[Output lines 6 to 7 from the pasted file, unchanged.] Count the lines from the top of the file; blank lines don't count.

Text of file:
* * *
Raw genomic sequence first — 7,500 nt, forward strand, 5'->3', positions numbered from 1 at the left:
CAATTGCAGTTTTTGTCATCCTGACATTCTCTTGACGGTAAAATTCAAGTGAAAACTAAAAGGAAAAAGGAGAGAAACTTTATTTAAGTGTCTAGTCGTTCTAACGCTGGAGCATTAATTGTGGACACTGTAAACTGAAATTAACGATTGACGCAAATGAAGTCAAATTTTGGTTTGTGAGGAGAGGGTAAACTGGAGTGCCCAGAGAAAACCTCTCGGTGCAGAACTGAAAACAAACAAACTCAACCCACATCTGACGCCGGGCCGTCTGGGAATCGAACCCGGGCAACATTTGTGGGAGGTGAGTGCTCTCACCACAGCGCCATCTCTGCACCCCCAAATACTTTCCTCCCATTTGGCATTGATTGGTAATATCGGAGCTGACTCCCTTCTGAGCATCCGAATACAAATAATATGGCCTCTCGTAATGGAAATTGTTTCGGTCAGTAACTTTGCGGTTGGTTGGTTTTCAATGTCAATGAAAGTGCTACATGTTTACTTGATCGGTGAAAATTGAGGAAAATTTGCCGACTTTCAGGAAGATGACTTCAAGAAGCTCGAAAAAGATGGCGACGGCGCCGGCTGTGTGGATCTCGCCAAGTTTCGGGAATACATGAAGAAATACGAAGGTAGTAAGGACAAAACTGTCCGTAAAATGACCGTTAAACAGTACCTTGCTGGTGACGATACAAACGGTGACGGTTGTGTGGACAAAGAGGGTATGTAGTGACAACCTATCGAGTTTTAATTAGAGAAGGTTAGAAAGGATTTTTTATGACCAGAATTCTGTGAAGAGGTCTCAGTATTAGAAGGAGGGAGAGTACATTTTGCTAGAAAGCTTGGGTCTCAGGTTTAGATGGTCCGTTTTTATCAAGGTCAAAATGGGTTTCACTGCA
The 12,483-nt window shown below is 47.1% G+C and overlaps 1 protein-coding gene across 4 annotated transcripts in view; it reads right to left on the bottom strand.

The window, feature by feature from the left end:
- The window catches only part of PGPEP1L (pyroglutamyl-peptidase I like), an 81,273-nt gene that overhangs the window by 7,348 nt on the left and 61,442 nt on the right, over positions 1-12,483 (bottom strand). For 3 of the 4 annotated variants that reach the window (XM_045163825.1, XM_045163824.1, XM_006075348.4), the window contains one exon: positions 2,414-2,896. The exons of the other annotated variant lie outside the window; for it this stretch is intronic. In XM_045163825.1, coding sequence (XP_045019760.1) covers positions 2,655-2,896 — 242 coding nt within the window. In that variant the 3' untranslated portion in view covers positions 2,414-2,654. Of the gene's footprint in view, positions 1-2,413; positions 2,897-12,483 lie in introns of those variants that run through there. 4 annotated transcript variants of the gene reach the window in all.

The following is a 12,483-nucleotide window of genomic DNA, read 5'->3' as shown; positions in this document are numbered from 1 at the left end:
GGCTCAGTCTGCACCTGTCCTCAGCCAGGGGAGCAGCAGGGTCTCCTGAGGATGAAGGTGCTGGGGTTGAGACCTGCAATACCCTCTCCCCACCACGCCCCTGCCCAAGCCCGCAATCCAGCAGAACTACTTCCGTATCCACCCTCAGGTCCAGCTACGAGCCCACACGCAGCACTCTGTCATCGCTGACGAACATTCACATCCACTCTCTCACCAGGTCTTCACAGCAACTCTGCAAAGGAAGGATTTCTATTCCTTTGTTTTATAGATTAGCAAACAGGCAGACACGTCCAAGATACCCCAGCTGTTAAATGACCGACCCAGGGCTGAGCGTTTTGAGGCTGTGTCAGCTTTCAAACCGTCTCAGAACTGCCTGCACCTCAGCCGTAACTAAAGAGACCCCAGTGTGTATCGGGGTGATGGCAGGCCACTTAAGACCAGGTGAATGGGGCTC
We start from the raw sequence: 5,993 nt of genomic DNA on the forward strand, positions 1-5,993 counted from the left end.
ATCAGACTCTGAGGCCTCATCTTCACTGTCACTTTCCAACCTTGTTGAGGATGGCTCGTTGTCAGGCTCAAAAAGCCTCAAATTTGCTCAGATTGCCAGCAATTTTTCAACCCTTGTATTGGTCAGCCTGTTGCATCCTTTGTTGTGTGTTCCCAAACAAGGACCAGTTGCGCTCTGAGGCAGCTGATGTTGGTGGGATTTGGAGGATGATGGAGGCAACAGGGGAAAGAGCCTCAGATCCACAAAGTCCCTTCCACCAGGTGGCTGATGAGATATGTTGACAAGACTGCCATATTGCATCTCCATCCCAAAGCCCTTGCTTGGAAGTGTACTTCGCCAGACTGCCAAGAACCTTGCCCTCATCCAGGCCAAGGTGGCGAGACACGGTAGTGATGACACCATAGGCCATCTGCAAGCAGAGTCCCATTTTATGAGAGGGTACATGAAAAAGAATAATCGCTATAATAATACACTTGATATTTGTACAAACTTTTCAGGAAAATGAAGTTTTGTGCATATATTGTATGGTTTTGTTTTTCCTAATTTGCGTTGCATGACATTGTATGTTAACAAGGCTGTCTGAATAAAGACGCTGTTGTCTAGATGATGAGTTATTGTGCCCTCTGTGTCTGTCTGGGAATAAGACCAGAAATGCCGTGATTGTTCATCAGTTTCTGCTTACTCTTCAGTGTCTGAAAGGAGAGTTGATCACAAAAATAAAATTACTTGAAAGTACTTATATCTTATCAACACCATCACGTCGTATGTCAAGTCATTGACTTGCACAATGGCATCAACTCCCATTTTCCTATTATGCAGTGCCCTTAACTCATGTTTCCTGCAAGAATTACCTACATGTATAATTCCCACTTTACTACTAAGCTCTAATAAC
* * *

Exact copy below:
The following is a 12,483-nucleotide window of genomic DNA, read 5'->3' as shown; positions in this document are numbered from 1 at the left end:
GGCTCAGTCTGCACCTGTCCTCAGCCAGGGGAGCAGCAGGGTCTCCTGAGGATGAAGGTGCTGGGGTTGAGACCTGCAATACCCTCTCCCCACCACGCCCCTGCCCAAGCCCGCAATCCAGCAGAACTACTTCCGTATCCACCCTCAGGTCCAGCTACGAGCCCACACGCAGCACTCTGTCATCGCTGACGAACATTCACATCCACTCTCTCACCAGGTCTTCACAGCAACTCTGCAAAGGAAGGATTTCTATTCCTTTGTTTTATAGATTAGCAAACAGGCAGACACGTCCAAGATACCCCAGCTGTTAAATGACCGACCCAGGGCTGAGCGTTTTGAGGCTGTGTCAGCTTTCAAACCGTCTCAGAACTGCCTGCACCTCAGCCGTAACTAAAGAGACCCCAGTGTGTATCGGGGTGATGGCAGGCCACTTAAGACCAGGTGAATGGGGCTC